Expenditure slippages appear to be related to rising social outlays due to higher unemployment and redundancy payments, as well as due to the electoral cycle and the higher cost of financing.
Overall, risks appear to be broadly balanced. On the one hand, risks associated with financial markets' reactions to developments in the euro area as well as adverse spillovers from Greece, particularly in view of the large exposure of the financial sector, are not negligible. Moreover, the tightening of financial and credit conditions together with the already higher financing costs and the high degree of leverage of private agents could delay the rebound in consumption and investment. On the other hand, successful implementation of fiscal consolidation, coupled with promising outcomes of the ongoing gas exploration, could have significant confidence effects.
With a view to reducing the budget deficit, the government adopted a fiscal consolidation package yielding an estimated annual consolidation impact of about ½ pp GDP in 2011-12. The forecast at hand projects a deficit of 4.9 per cent of GDP for 2012. It incorporates a more prudent assessment of revenue prospects, given a less tax-rich growth composition, and possible overruns on the expenditure side, especially of current primary expenditure in view of past trends on key items such as the wage bill and social transfers. Moreover, measures that are still under discussion with an uncertain outcome or with no information on the modalities of their implementation, such as the two aforementioned measures, are not taken into account. The structural balance is expected to improve by about 1¾ per cent of GDP in 2012.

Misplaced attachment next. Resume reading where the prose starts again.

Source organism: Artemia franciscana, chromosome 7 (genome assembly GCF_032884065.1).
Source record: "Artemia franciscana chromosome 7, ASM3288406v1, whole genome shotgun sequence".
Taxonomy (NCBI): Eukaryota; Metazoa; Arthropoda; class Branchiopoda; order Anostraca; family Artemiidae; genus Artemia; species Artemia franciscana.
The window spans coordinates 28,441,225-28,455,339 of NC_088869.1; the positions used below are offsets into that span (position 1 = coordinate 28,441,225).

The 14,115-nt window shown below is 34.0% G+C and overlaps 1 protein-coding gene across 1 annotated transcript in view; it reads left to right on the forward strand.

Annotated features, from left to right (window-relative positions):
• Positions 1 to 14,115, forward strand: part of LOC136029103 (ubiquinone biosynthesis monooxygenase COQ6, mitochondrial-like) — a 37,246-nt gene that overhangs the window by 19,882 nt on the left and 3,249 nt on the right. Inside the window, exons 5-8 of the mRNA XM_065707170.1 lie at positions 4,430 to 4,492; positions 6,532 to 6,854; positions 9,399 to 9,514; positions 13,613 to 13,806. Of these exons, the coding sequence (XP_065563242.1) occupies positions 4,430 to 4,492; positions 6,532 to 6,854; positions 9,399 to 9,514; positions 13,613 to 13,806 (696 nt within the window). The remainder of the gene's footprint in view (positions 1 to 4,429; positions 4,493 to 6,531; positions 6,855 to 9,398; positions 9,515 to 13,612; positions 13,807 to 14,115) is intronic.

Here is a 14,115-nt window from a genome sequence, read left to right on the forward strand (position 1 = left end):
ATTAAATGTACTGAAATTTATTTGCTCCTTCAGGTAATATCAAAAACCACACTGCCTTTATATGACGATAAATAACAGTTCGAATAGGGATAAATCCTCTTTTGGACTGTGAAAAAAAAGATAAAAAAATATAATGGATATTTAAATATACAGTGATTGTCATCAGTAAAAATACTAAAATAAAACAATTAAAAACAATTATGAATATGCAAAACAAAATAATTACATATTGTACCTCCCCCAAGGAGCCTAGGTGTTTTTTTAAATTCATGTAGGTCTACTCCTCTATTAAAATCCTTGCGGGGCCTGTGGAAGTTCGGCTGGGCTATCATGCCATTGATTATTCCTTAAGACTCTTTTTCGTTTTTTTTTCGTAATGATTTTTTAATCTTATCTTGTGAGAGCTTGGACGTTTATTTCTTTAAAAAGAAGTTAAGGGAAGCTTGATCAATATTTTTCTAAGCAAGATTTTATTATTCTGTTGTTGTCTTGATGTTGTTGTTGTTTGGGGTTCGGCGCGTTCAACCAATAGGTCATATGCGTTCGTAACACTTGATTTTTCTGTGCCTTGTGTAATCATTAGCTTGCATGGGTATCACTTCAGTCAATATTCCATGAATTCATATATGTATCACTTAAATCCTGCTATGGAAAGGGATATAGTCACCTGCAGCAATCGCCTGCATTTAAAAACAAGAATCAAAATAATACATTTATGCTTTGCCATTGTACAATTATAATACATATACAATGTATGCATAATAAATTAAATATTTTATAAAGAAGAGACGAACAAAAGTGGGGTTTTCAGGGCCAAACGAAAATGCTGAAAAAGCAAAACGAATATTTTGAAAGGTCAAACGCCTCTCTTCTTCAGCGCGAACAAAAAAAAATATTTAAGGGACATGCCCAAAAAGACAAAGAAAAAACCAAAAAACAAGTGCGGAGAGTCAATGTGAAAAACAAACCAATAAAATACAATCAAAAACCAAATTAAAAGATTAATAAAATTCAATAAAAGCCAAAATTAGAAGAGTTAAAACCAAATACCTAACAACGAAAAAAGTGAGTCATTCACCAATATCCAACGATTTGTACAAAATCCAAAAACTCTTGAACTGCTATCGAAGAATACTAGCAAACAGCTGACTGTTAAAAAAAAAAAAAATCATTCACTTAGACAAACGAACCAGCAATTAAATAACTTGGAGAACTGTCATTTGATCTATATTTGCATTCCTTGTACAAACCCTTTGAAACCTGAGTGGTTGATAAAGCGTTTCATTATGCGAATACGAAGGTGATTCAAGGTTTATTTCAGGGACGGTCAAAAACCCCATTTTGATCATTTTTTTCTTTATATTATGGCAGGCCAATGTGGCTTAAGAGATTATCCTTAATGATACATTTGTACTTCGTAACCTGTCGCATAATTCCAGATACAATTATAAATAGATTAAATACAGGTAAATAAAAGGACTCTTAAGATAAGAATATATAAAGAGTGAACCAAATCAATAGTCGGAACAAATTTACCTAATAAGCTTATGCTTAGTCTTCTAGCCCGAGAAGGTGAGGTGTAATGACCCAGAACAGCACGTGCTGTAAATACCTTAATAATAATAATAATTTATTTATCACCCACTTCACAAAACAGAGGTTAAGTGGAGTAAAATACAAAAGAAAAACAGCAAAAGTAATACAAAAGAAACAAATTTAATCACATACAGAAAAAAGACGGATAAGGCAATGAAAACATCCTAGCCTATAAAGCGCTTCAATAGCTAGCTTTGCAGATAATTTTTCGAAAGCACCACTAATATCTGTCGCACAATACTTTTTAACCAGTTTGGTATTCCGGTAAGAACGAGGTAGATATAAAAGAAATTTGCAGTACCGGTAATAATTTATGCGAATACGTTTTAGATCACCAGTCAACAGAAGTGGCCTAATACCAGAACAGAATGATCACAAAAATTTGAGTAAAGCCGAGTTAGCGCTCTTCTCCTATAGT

Based on the no-policy-change assumption, the deficit is set to subside marginally to 4.7 per cent of GDP in 2013, due to savings on the public wage bill from the abolition of public sector posts and the adopted measure of one new recruit for every four retirees in the broader public sector. With weak growth and an increasing deficit, the debt-to-GDP ratio should remain on a rising trend and reach almost 71 per cent of GDP by 2013. Debt projections also include the impact of guarantees to the EFSF, bilateral loans to Greece, and the participation in the capital of the ESM as planned by the cut-off date of the forecast.
Full forecast (Cyprus)
© European Commission
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